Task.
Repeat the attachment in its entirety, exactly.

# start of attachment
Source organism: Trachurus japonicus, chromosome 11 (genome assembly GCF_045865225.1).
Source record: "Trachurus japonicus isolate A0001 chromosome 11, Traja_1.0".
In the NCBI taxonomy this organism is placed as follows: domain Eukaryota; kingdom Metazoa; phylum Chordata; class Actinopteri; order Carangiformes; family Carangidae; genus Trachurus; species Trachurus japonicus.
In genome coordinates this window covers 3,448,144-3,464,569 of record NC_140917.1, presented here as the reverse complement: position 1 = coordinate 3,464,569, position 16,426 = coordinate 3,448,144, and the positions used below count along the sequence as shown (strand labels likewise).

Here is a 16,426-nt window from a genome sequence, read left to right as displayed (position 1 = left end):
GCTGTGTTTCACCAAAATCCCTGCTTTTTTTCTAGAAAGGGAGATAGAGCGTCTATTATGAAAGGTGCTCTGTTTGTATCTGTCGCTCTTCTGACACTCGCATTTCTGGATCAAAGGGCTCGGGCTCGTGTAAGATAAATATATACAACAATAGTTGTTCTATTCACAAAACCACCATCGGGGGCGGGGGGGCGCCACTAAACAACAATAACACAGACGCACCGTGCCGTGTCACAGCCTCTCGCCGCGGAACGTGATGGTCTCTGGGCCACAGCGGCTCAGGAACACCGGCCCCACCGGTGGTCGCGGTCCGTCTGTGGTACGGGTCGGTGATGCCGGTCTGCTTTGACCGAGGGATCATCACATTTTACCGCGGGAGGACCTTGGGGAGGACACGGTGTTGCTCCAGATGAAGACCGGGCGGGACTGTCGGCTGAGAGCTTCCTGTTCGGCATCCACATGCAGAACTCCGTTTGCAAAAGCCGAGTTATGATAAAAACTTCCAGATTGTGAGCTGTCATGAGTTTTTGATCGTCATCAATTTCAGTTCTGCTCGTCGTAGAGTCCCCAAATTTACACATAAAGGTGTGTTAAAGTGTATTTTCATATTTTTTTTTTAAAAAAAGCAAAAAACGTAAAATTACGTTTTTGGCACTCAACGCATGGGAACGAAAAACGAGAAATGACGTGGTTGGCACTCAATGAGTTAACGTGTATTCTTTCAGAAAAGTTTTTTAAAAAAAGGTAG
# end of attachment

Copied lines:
Source organism: Trachurus japonicus, chromosome 11 (genome assembly GCF_045865225.1).
Source record: "Trachurus japonicus isolate A0001 chromosome 11, Traja_1.0".
In the NCBI taxonomy this organism is placed as follows: domain Eukaryota; kingdom Metazoa; phylum Chordata; class Actinopteri; order Carangiformes; family Carangidae; genus Trachurus; species Trachurus japonicus.
In genome coordinates this window covers 3,448,144-3,464,569 of record NC_140917.1, presented here as the reverse complement: position 1 = coordinate 3,464,569, position 16,426 = coordinate 3,448,144, and the positions used below count along the sequence as shown (strand labels likewise).

Here is a 16,426-nt window from a genome sequence, read left to right as displayed (position 1 = left end):
GCTGTGTTTCACCAAAATCCCTGCTTTTTTTCTAGAAAGGGAGATAGAGCGTCTATTATGAAAGGTGCTCTGTTTGTATCTGTCGCTCTTCTGACACTCGCATTTCTGGATCAAAGGGCTCGGGCTCGTGTAAGATAAATATATACAACAATAGTTGTTCTATTCACAAAACCACCATCGGGGGCGGGGGGGCGCCACTAAACAACAATAACACAGACGCACCGTGCCGTGTCACAGCCTCTCGCCGCGGAACGTGATGGTCTCTGGGCCACAGCGGCTCAGGAACACCGGCCCCACCGGTGGTCGCGGTCCGTCTGTGGTACGGGTCGGTGATGCCGGTCTGCTTTGACCGAGGGATCATCACATTTTACCGCGGGAGGACCTTGGGGAGGACACGGTGTTGCTCCAGATGAAGACCGGGCGGGACTGTCGGCTGAGAGCTTCCTGTTCGGCATCCACATGCAGAACTCCGTTTGCAAAAGCCGAGTTATGATAAAAACTTCCAGATTGTGAGCTGTCATGAGTTTTTGATCGTCATCAATTTCAGTTCTGCTCGTCGTAGAGTCCCCAAATTTACACATAAAGGTGTGTTAAAGTGTATTTTCATATTTTTTTTTTAAAAAAAGCAAAAAACGTAAAATTACGTTTTTGGCACTCAACGCATGGGAACGAAAAACGAGAAATGACGTGGTTGGCACTCAATGAGTTAACGTGTATTCTTTCAGAAAAGTTTTTTAAAAAAAGGTAG